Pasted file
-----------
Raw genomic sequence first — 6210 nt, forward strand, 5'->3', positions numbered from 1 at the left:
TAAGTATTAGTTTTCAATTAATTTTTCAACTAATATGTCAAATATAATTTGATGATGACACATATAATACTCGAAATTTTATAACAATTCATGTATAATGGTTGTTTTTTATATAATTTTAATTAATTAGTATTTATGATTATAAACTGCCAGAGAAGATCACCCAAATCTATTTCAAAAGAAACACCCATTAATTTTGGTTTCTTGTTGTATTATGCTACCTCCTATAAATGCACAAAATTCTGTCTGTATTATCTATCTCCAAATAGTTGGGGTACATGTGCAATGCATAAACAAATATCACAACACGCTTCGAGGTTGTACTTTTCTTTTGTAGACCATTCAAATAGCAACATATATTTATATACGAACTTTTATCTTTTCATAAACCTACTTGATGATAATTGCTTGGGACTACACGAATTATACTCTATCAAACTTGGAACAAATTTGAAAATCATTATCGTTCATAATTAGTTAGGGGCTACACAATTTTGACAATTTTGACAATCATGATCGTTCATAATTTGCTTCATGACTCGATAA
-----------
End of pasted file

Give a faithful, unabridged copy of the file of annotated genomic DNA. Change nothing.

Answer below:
Raw genomic sequence first — 6210 nt, forward strand, 5'->3', positions numbered from 1 at the left:
TAAGTATTAGTTTTCAATTAATTTTTCAACTAATATGTCAAATATAATTTGATGATGACACATATAATACTCGAAATTTTATAACAATTCATGTATAATGGTTGTTTTTTATATAATTTTAATTAATTAGTATTTATGATTATAAACTGCCAGAGAAGATCACCCAAATCTATTTCAAAAGAAACACCCATTAATTTTGGTTTCTTGTTGTATTATGCTACCTCCTATAAATGCACAAAATTCTGTCTGTATTATCTATCTCCAAATAGTTGGGGTACATGTGCAATGCATAAACAAATATCACAACACGCTTCGAGGTTGTACTTTTCTTTTGTAGACCATTCAAATAGCAACATATATTTATATACGAACTTTTATCTTTTCATAAACCTACTTGATGATAATTGCTTGGGACTACACGAATTATACTCTATCAAACTTGGAACAAATTTGAAAATCATTATCGTTCATAATTAGTTAGGGGCTACACAATTTTGACAATTTTGACAATCATGATCGTTCATAATTTGCTTCATGACTCGATAA